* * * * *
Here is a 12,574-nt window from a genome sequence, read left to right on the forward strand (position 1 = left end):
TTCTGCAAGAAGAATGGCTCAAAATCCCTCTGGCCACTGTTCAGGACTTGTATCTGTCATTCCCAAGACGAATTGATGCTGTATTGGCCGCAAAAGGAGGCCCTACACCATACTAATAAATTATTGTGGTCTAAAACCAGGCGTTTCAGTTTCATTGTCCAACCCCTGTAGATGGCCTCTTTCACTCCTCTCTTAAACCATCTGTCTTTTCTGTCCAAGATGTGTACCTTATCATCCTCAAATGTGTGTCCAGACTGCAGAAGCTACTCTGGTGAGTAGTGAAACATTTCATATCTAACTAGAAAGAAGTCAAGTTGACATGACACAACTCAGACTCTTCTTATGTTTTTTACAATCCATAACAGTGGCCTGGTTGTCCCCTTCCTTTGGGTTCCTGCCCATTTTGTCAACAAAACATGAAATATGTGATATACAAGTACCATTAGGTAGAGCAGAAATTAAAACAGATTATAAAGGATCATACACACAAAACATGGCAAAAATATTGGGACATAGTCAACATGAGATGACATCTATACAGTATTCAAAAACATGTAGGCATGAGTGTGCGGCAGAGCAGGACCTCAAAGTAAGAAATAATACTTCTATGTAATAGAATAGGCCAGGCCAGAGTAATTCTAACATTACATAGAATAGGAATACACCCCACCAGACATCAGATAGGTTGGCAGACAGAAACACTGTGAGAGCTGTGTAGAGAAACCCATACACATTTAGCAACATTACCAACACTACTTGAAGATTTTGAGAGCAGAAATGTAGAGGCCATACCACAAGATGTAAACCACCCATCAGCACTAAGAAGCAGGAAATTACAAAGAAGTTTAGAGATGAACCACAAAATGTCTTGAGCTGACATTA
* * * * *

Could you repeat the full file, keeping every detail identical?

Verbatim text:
Here is a 12,574-nt window from a genome sequence, read left to right on the forward strand (position 1 = left end):
TTCTGCAAGAAGAATGGCTCAAAATCCCTCTGGCCACTGTTCAGGACTTGTATCTGTCATTCCCAAGACGAATTGATGCTGTATTGGCCGCAAAAGGAGGCCCTACACCATACTAATAAATTATTGTGGTCTAAAACCAGGCGTTTCAGTTTCATTGTCCAACCCCTGTAGATGGCCTCTTTCACTCCTCTCTTAAACCATCTGTCTTTTCTGTCCAAGATGTGTACCTTATCATCCTCAAATGTGTGTCCAGACTGCAGAAGCTACTCTGGTGAGTAGTGAAACATTTCATATCTAACTAGAAAGAAGTCAAGTTGACATGACACAACTCAGACTCTTCTTATGTTTTTTACAATCCATAACAGTGGCCTGGTTGTCCCCTTCCTTTGGGTTCCTGCCCATTTTGTCAACAAAACATGAAATATGTGATATACAAGTACCATTAGGTAGAGCAGAAATTAAAACAGATTATAAAGGATCATACACACAAAACATGGCAAAAATATTGGGACATAGTCAACATGAGATGACATCTATACAGTATTCAAAAACATGTAGGCATGAGTGTGCGGCAGAGCAGGACCTCAAAGTAAGAAATAATACTTCTATGTAATAGAATAGGCCAGGCCAGAGTAATTCTAACATTACATAGAATAGGAATACACCCCACCAGACATCAGATAGGTTGGCAGACAGAAACACTGTGAGAGCTGTGTAGAGAAACCCATACACATTTAGCAACATTACCAACACTACTTGAAGATTTTGAGAGCAGAAATGTAGAGGCCATACCACAAGATGTAAACCACCCATCAGCACTAAGAAGCAGGAAATTACAAAGAAGTTTAGAGATGAACCACAAAATGTCTTGAGCTGACATTA